Google’s top legal officer has advice for 2013 SCU Law graduates
What is difficult and worthwhile “always seems impossible until it’s done,” Google’s chief legal officer David Drummond told the 340 graduating students from Santa Clara University School of Law.
The law school’s commencement took place at 9:30 a.m. Saturday, May 25, in the University’s Mission Gardens. Drummond, a 1985 undergraduate alumnus of Santa Clara University, is senior vice president and chief legal officer of Google, where he leads the company’s global teams for legal, communications, government relations, and corporate and new business development. He joined Google in 2002 as vice president of corporate development from a partnership position at Wilson Sonsini Goodrich & Rosati.
Speaking on a sunny breezy morning, Drummond drew his quote from South Africa’s famed Nelson Mandela, telling graduates that in activities from advocating against apartheid on Santa Clara University’s campus in 1981 to helping Google decide in 2010 to pull its search engine out of China over its repressive activities, “it’s always impossible until it’s done.”
He added that change doesn’t have to come from outside agitation. “Plenty of change can, and often is, sparked from the inside,” he said.
He said of Google—which he noted is a giant company despite its casual dress, free food, and pinball machines—“because it’s a big company doesn’t mean I can’t fight to make sure that this big company sticks to its principles, that its continual march toward openness and progress and fairness mirrors the marches I participated in 30 years ago on this campus.”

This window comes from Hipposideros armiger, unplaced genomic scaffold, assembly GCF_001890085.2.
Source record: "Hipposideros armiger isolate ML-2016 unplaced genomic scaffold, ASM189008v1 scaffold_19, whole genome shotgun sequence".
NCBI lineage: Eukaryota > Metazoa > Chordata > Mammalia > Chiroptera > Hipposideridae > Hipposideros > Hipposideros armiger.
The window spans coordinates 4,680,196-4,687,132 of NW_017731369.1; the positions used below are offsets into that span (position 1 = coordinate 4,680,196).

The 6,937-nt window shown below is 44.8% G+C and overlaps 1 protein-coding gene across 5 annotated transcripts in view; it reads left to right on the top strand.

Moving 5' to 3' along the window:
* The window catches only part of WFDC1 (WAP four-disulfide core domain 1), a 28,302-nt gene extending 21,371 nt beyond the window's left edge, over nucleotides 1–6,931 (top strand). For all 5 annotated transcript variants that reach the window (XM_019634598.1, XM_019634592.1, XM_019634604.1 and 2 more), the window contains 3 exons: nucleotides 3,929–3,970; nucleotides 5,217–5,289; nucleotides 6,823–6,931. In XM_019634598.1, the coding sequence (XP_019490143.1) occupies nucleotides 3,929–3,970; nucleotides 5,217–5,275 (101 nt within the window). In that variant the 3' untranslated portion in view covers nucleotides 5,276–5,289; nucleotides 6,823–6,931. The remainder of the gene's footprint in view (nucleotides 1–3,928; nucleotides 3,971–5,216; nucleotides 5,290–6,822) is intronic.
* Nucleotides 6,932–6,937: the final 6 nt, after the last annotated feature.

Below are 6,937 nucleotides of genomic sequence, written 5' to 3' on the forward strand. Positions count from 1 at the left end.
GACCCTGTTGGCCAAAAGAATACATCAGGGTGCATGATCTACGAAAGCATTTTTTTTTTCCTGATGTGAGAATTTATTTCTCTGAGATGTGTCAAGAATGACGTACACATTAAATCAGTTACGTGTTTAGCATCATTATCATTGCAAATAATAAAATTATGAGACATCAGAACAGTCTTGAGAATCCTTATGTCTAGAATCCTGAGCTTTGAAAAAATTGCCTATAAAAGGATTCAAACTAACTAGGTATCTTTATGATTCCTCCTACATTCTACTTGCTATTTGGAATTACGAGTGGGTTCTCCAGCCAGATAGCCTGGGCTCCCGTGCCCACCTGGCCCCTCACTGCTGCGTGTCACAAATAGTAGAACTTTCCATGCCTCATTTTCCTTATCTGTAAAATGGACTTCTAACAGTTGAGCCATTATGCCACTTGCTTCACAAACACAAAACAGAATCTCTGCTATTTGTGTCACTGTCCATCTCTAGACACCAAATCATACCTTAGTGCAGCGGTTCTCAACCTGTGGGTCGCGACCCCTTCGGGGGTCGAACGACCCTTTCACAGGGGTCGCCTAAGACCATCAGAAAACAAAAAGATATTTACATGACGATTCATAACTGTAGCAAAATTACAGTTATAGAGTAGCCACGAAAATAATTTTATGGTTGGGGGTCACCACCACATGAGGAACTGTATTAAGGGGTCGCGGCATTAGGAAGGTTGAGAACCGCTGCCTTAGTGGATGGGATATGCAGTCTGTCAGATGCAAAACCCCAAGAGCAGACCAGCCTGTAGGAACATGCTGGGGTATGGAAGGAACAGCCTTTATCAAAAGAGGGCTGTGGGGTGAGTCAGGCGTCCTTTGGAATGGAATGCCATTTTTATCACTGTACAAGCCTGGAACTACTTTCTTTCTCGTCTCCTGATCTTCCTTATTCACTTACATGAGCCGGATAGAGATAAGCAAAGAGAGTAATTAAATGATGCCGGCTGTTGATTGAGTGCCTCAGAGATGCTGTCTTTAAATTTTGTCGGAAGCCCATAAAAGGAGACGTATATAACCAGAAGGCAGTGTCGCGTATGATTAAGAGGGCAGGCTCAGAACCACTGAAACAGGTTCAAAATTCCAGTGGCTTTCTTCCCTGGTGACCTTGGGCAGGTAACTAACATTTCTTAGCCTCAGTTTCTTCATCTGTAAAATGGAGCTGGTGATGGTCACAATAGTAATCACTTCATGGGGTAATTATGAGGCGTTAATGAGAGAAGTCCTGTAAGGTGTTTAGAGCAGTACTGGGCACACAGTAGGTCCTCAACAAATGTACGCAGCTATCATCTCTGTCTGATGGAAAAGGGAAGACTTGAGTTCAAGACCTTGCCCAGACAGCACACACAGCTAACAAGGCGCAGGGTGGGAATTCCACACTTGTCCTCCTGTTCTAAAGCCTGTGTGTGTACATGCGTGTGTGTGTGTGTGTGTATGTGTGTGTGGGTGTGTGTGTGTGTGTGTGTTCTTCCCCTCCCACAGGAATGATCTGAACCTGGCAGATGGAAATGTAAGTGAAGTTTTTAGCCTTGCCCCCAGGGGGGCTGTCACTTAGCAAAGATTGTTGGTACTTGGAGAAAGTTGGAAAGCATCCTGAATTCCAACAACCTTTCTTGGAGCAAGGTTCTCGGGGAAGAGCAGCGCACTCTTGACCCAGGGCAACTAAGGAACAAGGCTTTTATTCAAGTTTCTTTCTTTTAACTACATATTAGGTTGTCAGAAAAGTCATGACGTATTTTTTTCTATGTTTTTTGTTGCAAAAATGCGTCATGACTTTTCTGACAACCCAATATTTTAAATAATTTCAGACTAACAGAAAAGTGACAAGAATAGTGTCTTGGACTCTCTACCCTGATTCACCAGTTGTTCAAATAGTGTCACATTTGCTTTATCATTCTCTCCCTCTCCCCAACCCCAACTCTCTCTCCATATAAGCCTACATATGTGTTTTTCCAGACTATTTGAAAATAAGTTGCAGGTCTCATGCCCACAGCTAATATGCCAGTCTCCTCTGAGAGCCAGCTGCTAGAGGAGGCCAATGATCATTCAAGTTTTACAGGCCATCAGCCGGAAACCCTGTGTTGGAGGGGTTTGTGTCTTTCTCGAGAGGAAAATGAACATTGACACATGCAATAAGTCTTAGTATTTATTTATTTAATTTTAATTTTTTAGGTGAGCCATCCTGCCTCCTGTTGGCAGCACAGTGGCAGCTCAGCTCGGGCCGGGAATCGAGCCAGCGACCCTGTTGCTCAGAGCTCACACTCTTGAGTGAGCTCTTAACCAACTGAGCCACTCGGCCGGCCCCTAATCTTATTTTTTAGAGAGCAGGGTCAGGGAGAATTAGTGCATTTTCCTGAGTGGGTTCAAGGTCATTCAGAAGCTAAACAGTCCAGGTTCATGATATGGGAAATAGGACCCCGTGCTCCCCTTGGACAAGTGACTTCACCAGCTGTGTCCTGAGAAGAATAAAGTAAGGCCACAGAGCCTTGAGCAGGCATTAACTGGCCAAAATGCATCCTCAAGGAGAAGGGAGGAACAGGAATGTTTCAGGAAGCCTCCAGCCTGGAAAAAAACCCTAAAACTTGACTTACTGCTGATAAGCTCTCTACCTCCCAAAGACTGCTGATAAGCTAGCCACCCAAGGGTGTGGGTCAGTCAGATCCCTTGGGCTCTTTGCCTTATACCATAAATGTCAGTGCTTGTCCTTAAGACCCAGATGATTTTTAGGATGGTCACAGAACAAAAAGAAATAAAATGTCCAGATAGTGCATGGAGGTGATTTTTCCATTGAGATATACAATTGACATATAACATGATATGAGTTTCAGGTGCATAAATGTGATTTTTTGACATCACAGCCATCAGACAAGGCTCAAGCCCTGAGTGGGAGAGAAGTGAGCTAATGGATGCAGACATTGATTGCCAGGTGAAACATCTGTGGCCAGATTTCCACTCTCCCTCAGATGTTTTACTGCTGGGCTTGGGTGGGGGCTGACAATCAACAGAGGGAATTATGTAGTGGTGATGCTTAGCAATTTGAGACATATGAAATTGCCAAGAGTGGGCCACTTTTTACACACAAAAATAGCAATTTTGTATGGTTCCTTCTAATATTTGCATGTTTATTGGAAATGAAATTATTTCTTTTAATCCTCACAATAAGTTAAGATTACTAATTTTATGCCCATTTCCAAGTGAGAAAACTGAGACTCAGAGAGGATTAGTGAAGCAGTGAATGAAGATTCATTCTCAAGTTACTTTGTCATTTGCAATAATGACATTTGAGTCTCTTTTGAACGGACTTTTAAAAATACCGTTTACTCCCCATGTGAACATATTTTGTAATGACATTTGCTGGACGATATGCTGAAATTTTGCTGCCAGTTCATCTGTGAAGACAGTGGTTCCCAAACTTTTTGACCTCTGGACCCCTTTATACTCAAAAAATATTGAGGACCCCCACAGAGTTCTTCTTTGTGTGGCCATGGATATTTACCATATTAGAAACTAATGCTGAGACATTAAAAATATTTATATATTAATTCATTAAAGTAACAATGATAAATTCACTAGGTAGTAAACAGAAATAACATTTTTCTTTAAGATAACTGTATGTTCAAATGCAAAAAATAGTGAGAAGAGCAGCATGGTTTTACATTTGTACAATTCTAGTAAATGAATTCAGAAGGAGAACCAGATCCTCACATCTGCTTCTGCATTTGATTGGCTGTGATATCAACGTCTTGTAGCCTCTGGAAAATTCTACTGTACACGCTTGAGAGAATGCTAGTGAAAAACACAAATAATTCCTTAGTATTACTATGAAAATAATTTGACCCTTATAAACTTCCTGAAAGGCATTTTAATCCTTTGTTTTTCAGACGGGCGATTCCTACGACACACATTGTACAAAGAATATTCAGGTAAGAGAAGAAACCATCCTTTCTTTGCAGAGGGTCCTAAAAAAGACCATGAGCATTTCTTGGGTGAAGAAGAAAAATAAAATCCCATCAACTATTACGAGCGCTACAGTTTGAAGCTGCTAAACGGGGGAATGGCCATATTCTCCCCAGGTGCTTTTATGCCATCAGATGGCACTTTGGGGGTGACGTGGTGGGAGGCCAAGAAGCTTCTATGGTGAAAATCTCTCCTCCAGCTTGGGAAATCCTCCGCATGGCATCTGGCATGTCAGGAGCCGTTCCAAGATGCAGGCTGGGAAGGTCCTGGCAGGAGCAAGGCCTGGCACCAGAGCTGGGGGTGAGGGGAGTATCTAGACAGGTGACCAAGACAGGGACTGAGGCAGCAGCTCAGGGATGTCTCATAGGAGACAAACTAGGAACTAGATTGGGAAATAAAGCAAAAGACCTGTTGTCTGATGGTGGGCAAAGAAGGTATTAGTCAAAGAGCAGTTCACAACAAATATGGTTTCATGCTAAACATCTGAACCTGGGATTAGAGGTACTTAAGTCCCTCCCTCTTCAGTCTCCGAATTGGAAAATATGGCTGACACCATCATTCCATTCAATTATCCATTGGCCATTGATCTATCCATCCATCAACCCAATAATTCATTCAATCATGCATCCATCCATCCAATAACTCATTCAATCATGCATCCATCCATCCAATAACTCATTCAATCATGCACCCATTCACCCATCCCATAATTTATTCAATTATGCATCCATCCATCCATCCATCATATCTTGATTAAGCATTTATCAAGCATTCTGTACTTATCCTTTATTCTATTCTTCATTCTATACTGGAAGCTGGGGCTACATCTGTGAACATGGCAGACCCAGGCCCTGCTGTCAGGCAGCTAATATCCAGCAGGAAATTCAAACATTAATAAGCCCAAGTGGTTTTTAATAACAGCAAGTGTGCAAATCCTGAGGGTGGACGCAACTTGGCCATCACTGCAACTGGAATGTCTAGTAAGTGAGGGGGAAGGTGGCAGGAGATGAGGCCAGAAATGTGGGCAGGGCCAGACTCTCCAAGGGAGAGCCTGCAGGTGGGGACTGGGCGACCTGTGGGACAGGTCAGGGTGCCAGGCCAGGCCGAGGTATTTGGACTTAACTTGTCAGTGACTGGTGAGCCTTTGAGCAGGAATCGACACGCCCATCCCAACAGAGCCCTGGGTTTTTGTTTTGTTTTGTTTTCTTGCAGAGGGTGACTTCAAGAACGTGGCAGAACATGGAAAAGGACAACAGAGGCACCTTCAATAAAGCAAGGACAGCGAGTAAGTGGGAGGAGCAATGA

Drummond served as Google’s first outside counsel, and worked with founders Larry Page and Sergey Brin to incorporate the company and secure its initial rounds of financing.
He encouraged the students to speak up if they see justice under attack. “No matter how loud the beliefs roil inside of you, if you don’t speak up, no one will hear you.”
Outgoing law school Dean Donald Polden acted as master of ceremonies, and University President Michael Engh, S.J., spoke to the graduates, urging them to “make our world better as people of conscience.”
The graduating class comprised 48 percent women and 52 percent men. Half the graduates identified as Caucasian, with 31.5 percent identifying as Asian; 10 percent Hispanic; 5.5 percent multi-ethnic, and 2 percent African-American.
Sixty-seven graduates received certificates in various areas of high-tech law; another 33 received certificates in public-interest and social-justice law; and 20 specialized in international law.
Among the awards for outstanding graduates given earlier in the graduation season, student Taylor Victoria Young received the Inez Mabie Award for the Outstanding Graduate based on academic performance, scholarly activities, leadership, and service roles at the law school and in the community. Sepideh Mousakhani received the ALI-CLE Scholarship and Leadership Award, presented to a student who exemplifies exceptional character, leadership, and professionalism. Benjamin Broadmeadow received the Dean's Outstanding Student Leadership Award for his many contributions to the law school and the greater community.
Drummond received an honorary doctorate of laws at the event. He earned his bachelor’s degree in history from Santa Clara University in 1985, and his J.D. from Stanford Law School. He has been named to InsideCounsel’s Power Brokers list of the 50 most influential in-house attorneys in North America, and Ebony magazine’s Power 100.